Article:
Send Spiders

Did a little digging into Judge Abd al-Fattah Murad's lawsuit to get the government to censor 21 Web sites and blogs:


  1. Abd al-Fattah Murad will likely not be the judge in Abd al-Karim Sulaiman's appeal. This would too nice a present to the defense team, who are engaged in a separate legal dispute with the judge and so could clearly not get a fair trial from him. If Judge Abd al-Fattah is on the stand next session, we can all start believing the rumors that the government never wanted to imprison Kareem in the first place. Or we should all be very scared because the government will have dropped its last shred of shame.

  2. The only source for the suit's existence remains Egypt's finest, Rose al-Yusef. Lawyers have had no communication from the courts. A scanned copy of the Rose al-Yusef article is here. It's possible the lawsuit won't progress, and that this article (in a paper whose meager readership consists mostly of those who have a professional interest in trying to guess what Security is thinking) is another shot over the bow. [Update: AFP cites "a judicial source" and "sources" to confirm the story]

  3. His honor reportedly has very good wasta in the Interior Ministry—but less so in the Judge's Club. It's unclear whether he has the clout to get the government to change its current policy of not censoring the Internet.



Let's hope this one dies on the vine. In the meantime, reason enough to be vigilant and for techies abroad to start archiving sites. Release the spiders.

And if anyone from the ICT or information ministries is reading, please read Nart Villeneuve's excellent discussion of the pitfalls of Internet censorship for governments. To these I would add economic ill effects. Egypt's perception as a friendly country for ICT investment, a perception the government has spent millions on fostering, rests in no small part on its policy with regard to online censorship, which is free... and costs nothing. All the Smart Villages, slick IT projects at the Alexandria Library, and UN-prize-winning Web sites will seem like so much expensive window dressing if the government starts censoring blogs, newspaper Web sites, and the Web sites of human rights organizations. Telecom Egypt is looking for a partner to modernize the country's Internet backbone, at a cost of US$1 billion. And let's face it, Egypt isn't China. China will become the largest broadband market in 2007, with 79 million broadband users. When Egypt launched a program to expand broadband access in 2004, it set itself an initial goal of 50,000 users. The difference in GDP is about US$2.13 trillion. Bad publicity ought to seem like more of a liability here.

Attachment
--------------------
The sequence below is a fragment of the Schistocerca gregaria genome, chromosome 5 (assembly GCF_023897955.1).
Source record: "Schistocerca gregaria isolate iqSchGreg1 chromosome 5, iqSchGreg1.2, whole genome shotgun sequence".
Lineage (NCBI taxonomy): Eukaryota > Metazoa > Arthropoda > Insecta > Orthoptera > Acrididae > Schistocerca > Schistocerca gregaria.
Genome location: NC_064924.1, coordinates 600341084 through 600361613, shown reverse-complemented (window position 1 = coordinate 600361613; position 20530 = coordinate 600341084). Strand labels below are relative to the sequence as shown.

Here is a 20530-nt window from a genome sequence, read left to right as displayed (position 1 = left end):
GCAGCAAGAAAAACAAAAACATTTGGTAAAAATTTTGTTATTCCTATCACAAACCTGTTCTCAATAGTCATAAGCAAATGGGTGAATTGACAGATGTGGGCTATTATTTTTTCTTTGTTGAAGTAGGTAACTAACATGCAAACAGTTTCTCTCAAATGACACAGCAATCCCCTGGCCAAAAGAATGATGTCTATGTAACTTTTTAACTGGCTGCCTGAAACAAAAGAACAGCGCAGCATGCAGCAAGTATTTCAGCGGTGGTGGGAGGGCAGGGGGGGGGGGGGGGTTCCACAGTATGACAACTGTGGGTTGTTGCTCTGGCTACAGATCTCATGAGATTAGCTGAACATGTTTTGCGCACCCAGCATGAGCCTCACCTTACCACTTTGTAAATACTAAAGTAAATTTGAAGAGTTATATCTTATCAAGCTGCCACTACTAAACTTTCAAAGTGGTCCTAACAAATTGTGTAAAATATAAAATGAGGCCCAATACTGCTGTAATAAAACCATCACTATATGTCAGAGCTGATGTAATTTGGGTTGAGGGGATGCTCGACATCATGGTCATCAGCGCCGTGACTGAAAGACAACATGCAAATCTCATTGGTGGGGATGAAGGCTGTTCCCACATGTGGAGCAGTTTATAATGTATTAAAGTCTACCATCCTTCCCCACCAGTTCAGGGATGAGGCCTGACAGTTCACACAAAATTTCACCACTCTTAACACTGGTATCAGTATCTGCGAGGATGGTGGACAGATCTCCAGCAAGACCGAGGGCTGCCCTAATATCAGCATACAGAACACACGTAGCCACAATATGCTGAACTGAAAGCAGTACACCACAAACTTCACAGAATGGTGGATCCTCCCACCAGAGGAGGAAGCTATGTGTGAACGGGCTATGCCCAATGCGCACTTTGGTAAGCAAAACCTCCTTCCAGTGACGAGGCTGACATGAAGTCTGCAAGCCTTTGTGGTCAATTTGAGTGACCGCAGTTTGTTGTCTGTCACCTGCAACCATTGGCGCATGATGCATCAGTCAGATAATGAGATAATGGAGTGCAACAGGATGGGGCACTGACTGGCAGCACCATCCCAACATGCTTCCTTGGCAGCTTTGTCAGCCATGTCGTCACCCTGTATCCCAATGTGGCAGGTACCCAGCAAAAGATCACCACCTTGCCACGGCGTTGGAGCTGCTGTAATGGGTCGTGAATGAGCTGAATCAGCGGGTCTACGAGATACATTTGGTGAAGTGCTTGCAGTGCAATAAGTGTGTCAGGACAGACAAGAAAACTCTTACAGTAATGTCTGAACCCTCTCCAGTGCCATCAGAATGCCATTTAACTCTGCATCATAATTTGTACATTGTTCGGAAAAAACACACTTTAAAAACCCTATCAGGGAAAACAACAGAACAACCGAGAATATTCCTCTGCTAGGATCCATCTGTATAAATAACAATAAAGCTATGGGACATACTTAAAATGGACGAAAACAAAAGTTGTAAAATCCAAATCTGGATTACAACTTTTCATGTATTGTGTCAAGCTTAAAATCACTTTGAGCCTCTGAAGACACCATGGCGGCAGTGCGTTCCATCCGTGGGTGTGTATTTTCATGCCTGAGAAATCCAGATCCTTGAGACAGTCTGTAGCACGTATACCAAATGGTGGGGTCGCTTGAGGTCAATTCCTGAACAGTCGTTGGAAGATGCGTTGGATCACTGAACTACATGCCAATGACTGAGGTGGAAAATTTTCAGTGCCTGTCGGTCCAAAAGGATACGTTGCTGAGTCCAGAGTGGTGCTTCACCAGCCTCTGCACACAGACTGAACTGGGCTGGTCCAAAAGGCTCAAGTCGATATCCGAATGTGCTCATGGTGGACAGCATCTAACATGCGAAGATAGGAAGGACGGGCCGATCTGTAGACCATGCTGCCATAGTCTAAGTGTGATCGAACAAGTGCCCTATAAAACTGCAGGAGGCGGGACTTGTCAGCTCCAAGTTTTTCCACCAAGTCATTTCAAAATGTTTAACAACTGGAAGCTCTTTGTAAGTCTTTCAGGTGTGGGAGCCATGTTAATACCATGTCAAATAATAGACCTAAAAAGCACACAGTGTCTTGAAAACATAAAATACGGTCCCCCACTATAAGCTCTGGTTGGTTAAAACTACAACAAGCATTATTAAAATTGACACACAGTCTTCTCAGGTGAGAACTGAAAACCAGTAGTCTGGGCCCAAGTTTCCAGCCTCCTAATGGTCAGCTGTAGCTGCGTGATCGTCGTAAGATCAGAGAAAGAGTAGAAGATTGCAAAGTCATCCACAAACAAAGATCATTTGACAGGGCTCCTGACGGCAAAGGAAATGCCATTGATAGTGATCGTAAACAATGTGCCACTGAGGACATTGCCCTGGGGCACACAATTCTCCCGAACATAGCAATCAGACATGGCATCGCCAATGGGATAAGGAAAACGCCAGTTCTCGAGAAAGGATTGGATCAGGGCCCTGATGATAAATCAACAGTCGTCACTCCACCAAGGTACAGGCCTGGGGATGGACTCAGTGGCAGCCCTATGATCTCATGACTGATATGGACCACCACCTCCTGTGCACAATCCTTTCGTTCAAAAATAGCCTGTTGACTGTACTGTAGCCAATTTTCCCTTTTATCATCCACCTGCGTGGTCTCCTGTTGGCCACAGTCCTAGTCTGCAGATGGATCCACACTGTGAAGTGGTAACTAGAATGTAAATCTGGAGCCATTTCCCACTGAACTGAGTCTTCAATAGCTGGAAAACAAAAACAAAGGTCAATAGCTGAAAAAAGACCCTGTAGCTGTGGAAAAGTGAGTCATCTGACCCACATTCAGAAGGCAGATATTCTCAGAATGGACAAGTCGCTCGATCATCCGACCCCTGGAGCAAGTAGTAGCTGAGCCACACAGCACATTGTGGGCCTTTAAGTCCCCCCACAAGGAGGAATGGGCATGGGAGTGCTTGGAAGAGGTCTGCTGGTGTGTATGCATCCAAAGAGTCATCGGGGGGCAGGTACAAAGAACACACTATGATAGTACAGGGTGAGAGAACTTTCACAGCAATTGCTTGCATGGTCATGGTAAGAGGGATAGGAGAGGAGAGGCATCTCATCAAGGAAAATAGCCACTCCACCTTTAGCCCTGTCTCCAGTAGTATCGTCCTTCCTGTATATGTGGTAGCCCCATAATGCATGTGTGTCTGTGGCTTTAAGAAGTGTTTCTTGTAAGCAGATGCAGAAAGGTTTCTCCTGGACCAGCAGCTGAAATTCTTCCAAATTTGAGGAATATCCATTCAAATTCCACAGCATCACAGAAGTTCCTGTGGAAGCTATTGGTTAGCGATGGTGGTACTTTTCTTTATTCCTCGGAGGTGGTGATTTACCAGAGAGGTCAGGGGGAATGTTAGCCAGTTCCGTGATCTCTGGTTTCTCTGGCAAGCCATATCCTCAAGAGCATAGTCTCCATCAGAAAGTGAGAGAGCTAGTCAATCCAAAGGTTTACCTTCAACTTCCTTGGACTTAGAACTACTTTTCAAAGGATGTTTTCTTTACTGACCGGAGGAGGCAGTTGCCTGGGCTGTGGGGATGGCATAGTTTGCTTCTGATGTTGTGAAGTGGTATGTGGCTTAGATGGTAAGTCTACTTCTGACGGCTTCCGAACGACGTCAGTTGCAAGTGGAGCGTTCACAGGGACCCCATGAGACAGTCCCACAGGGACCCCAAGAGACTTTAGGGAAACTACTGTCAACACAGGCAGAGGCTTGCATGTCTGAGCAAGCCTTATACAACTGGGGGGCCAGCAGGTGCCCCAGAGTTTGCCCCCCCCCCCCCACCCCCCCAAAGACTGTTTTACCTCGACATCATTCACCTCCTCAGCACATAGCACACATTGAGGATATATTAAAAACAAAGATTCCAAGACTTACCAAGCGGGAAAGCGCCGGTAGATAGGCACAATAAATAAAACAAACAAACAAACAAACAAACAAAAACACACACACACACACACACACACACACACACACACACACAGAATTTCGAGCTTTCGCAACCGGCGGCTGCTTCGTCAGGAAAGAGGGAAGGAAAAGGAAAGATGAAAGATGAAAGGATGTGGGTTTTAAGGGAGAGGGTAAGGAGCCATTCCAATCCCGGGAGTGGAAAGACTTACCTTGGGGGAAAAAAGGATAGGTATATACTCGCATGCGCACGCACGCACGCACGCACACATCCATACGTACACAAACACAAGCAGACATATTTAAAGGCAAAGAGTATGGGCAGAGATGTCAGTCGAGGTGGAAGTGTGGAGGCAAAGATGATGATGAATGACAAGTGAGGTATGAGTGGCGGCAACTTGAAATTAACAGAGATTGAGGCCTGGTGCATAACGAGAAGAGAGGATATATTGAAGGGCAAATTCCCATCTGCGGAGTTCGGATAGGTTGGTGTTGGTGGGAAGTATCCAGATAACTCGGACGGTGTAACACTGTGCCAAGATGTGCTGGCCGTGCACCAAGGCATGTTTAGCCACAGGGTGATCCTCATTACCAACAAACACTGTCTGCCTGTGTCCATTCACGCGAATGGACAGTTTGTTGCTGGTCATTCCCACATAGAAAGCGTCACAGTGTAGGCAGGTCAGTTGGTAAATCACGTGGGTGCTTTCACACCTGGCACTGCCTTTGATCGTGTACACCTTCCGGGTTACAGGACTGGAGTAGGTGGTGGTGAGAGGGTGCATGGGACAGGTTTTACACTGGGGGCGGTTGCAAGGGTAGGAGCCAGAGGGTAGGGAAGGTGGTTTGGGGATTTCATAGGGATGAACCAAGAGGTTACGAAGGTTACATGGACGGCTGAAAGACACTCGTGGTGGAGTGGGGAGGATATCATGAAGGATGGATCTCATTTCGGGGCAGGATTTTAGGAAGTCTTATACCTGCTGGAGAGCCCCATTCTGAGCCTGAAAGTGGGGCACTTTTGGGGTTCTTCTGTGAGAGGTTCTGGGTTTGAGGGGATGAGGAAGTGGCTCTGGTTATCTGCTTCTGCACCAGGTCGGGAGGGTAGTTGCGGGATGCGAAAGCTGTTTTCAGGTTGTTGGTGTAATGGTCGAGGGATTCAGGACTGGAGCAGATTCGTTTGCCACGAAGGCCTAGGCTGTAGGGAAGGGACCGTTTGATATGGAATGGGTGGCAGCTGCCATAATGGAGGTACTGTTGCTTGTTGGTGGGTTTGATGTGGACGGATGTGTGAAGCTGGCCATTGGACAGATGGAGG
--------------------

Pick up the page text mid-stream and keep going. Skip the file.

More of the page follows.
For the sake of the greater good, Judge Abd al-Fattah, and for the sake of the rights to impart and receive information, please drop this lawsuit. Your good reputation will be better served if you're known as the man who forgave an insult than if you're known as the man who censored the Internet.

The same president whose honor you're so anxious to defend has himself spoken about the importance of ICT in "supporting national efforts toward more freedom, democracy, and respect of human rights." So, your honor, for the sake of the president and patriotism, for the sake of the next generation of honest, hardworking Egyptians from Aswan to Alexandria, and for the sake of your good reputation, please drop this lawsuit.